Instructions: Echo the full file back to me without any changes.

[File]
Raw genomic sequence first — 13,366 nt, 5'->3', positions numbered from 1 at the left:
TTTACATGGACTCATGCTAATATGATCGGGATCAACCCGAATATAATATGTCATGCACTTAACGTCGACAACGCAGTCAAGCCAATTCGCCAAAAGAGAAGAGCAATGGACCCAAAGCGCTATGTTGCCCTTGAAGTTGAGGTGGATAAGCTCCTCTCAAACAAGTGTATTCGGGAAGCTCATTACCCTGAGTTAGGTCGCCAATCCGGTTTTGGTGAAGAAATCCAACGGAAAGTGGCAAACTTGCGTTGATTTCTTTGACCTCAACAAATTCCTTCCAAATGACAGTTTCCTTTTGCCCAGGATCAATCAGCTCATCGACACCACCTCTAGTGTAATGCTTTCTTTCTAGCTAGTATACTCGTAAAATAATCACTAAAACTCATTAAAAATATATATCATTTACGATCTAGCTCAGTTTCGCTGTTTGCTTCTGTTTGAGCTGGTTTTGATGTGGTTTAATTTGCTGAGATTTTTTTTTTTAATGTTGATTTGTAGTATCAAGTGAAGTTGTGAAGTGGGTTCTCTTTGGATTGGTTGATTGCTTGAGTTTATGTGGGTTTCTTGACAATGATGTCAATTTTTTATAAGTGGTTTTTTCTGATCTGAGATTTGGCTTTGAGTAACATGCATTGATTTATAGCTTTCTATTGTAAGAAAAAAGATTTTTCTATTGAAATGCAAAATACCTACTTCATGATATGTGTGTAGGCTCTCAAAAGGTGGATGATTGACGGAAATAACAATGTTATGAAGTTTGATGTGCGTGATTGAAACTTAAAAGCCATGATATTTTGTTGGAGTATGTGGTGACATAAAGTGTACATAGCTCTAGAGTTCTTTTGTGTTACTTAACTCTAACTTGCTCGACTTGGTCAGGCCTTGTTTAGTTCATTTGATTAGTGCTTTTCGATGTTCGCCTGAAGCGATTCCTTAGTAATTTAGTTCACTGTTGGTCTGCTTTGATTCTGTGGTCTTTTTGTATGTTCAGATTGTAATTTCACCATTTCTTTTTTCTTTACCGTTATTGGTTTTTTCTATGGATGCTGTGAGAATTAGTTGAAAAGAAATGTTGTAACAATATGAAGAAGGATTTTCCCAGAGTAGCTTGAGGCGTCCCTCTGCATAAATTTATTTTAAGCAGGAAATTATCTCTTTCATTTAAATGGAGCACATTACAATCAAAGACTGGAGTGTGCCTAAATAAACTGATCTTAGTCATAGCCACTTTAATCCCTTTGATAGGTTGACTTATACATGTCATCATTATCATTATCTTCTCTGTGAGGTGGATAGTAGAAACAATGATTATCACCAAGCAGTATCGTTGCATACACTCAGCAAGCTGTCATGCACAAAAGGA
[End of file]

Raw genomic sequence first — 13,366 nt, 5'->3', positions numbered from 1 at the left:
TTTACATGGACTCATGCTAATATGATCGGGATCAACCCGAATATAATATGTCATGCACTTAACGTCGACAACGCAGTCAAGCCAATTCGCCAAAAGAGAAGAGCAATGGACCCAAAGCGCTATGTTGCCCTTGAAGTTGAGGTGGATAAGCTCCTCTCAAACAAGTGTATTCGGGAAGCTCATTACCCTGAGTTAGGTCGCCAATCCGGTTTTGGTGAAGAAATCCAACGGAAAGTGGCAAACTTGCGTTGATTTCTTTGACCTCAACAAATTCCTTCCAAATGACAGTTTCCTTTTGCCCAGGATCAATCAGCTCATCGACACCACCTCTAGTGTAATGCTTTCTTTCTAGCTAGTATACTCGTAAAATAATCACTAAAACTCATTAAAAATATATATCATTTACGATCTAGCTCAGTTTCGCTGTTTGCTTCTGTTTGAGCTGGTTTTGATGTGGTTTAATTTGCTGAGATTTTTTTTTTTAATGTTGATTTGTAGTATCAAGTGAAGTTGTGAAGTGGGTTCTCTTTGGATTGGTTGATTGCTTGAGTTTATGTGGGTTTCTTGACAATGATGTCAATTTTTTATAAGTGGTTTTTTCTGATCTGAGATTTGGCTTTGAGTAACATGCATTGATTTATAGCTTTCTATTGTAAGAAAAAAGATTTTTCTATTGAAATGCAAAATACCTACTTCATGATATGTGTGTAGGCTCTCAAAAGGTGGATGATTGACGGAAATAACAATGTTATGAAGTTTGATGTGCGTGATTGAAACTTAAAAGCCATGATATTTTGTTGGAGTATGTGGTGACATAAAGTGTACATAGCTCTAGAGTTCTTTTGTGTTACTTAACTCTAACTTGCTCGACTTGGTCAGGCCTTGTTTAGTTCATTTGATTAGTGCTTTTCGATGTTCGCCTGAAGCGATTCCTTAGTAATTTAGTTCACTGTTGGTCTGCTTTGATTCTGTGGTCTTTTTGTATGTTCAGATTGTAATTTCACCATTTCTTTTTTCTTTACCGTTATTGGTTTTTTCTATGGATGCTGTGAGAATTAGTTGAAAAGAAATGTTGTAACAATATGAAGAAGGATTTTCCCAGAGTAGCTTGAGGCGTCCCTCTGCATAAATTTATTTTAAGCAGGAAATTATCTCTTTCATTTAAATGGAGCACATTACAATCAAAGACTGGAGTGTGCCTAAATAAACTGATCTTAGTCATAGCCACTTTAATCCCTTTGATAGGTTGACTTATACATGTCATCATTATCATTATCTTCTCTGTGAGGTGGATAGTAGAAACAATGATTATCACCAAGCAGTATCGTTGCATACACTCAGCAAGCTGTCATGCACAAAAGGA